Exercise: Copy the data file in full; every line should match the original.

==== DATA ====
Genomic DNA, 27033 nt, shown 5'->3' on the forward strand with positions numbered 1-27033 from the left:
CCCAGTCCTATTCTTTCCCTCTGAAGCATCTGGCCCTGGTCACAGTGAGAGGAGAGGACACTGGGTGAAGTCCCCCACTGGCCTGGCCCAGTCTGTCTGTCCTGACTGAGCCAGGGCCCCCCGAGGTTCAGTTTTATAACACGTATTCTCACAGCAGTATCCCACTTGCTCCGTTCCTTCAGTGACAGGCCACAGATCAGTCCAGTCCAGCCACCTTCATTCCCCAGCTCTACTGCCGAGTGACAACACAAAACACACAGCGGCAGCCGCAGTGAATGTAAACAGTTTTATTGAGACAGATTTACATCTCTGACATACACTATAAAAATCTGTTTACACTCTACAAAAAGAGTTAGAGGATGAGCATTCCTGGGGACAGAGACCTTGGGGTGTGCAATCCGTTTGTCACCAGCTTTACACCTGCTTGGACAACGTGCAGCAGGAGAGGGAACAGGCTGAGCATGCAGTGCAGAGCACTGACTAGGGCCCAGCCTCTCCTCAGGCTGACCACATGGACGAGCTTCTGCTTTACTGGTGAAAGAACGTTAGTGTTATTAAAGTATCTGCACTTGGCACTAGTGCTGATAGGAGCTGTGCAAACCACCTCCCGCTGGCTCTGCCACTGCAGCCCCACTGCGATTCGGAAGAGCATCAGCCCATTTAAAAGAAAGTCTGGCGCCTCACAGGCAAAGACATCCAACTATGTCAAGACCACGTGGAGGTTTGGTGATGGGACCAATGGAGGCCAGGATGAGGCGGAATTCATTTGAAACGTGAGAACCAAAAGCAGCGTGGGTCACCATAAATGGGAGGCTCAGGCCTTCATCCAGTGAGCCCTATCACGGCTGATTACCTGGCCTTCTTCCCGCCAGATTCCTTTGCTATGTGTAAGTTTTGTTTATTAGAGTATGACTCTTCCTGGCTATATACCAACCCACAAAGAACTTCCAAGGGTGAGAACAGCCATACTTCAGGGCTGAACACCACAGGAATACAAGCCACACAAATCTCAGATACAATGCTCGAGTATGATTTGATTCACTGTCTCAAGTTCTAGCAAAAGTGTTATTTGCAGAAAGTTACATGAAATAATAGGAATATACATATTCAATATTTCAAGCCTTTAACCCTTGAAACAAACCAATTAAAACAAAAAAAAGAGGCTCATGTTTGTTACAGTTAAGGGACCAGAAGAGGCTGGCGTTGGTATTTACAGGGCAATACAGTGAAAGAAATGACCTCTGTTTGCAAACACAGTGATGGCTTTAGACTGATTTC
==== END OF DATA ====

Genomic DNA, 27033 nt, shown 5'->3' on the forward strand with positions numbered 1-27033 from the left:
CCCAGTCCTATTCTTTCCCTCTGAAGCATCTGGCCCTGGTCACAGTGAGAGGAGAGGACACTGGGTGAAGTCCCCCACTGGCCTGGCCCAGTCTGTCTGTCCTGACTGAGCCAGGGCCCCCCGAGGTTCAGTTTTATAACACGTATTCTCACAGCAGTATCCCACTTGCTCCGTTCCTTCAGTGACAGGCCACAGATCAGTCCAGTCCAGCCACCTTCATTCCCCAGCTCTACTGCCGAGTGACAACACAAAACACACAGCGGCAGCCGCAGTGAATGTAAACAGTTTTATTGAGACAGATTTACATCTCTGACATACACTATAAAAATCTGTTTACACTCTACAAAAAGAGTTAGAGGATGAGCATTCCTGGGGACAGAGACCTTGGGGTGTGCAATCCGTTTGTCACCAGCTTTACACCTGCTTGGACAACGTGCAGCAGGAGAGGGAACAGGCTGAGCATGCAGTGCAGAGCACTGACTAGGGCCCAGCCTCTCCTCAGGCTGACCACATGGACGAGCTTCTGCTTTACTGGTGAAAGAACGTTAGTGTTATTAAAGTATCTGCACTTGGCACTAGTGCTGATAGGAGCTGTGCAAACCACCTCCCGCTGGCTCTGCCACTGCAGCCCCACTGCGATTCGGAAGAGCATCAGCCCATTTAAAAGAAAGTCTGGCGCCTCACAGGCAAAGACATCCAACTATGTCAAGACCACGTGGAGGTTTGGTGATGGGACCAATGGAGGCCAGGATGAGGCGGAATTCATTTGAAACGTGAGAACCAAAAGCAGCGTGGGTCACCATAAATGGGAGGCTCAGGCCTTCATCCAGTGAGCCCTATCACGGCTGATTACCTGGCCTTCTTCCCGCCAGATTCCTTTGCTATGTGTAAGTTTTGTTTATTAGAGTATGACTCTTCCTGGCTATATACCAACCCACAAAGAACTTCCAAGGGTGAGAACAGCCATACTTCAGGGCTGAACACCACAGGAATACAAGCCACACAAATCTCAGATACAATGCTCGAGTATGATTTGATTCACTGTCTCAAGTTCTAGCAAAAGTGTTATTTGCAGAAAGTTACATGAAATAATAGGAATATACATATTCAATATTTCAAGCCTTTAACCCTTGAAACAAACCAATTAAAACAAAAAAAAGAGGCTCATGTTTGTTACAGTTAAGGGACCAGAAGAGGCTGGCGTTGGTATTTACAGGGCAATACAGTGAAAGAAATGACCTCTGTTTGCAAACACAGTGATGGCTTTAGACTGATTTC